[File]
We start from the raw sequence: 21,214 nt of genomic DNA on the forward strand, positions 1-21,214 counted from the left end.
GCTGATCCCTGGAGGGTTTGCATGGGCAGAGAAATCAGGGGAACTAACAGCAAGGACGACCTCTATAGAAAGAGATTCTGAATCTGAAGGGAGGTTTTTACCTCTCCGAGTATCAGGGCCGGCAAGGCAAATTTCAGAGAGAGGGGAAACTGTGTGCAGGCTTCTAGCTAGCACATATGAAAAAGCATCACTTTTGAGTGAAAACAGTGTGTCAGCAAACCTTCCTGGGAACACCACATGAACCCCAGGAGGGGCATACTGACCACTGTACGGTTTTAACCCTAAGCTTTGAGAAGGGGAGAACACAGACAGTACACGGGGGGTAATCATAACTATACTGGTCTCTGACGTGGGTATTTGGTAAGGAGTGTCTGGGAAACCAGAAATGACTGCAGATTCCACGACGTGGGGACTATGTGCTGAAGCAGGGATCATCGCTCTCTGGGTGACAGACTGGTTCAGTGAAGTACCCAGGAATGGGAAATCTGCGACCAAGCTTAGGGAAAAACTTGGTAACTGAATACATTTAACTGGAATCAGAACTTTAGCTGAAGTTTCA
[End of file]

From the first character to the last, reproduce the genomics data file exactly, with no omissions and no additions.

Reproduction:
We start from the raw sequence: 21,214 nt of genomic DNA on the forward strand, positions 1-21,214 counted from the left end.
GCTGATCCCTGGAGGGTTTGCATGGGCAGAGAAATCAGGGGAACTAACAGCAAGGACGACCTCTATAGAAAGAGATTCTGAATCTGAAGGGAGGTTTTTACCTCTCCGAGTATCAGGGCCGGCAAGGCAAATTTCAGAGAGAGGGGAAACTGTGTGCAGGCTTCTAGCTAGCACATATGAAAAAGCATCACTTTTGAGTGAAAACAGTGTGTCAGCAAACCTTCCTGGGAACACCACATGAACCCCAGGAGGGGCATACTGACCACTGTACGGTTTTAACCCTAAGCTTTGAGAAGGGGAGAACACAGACAGTACACGGGGGGTAATCATAACTATACTGGTCTCTGACGTGGGTATTTGGTAAGGAGTGTCTGGGAAACCAGAAATGACTGCAGATTCCACGACGTGGGGACTATGTGCTGAAGCAGGGATCATCGCTCTCTGGGTGACAGACTGGTTCAGTGAAGTACCCAGGAATGGGAAATCTGCGACCAAGCTTAGGGAAAAACTTGGTAACTGAATACATTTAACTGGAATCAGAACTTTAGCTGAAGTTTCA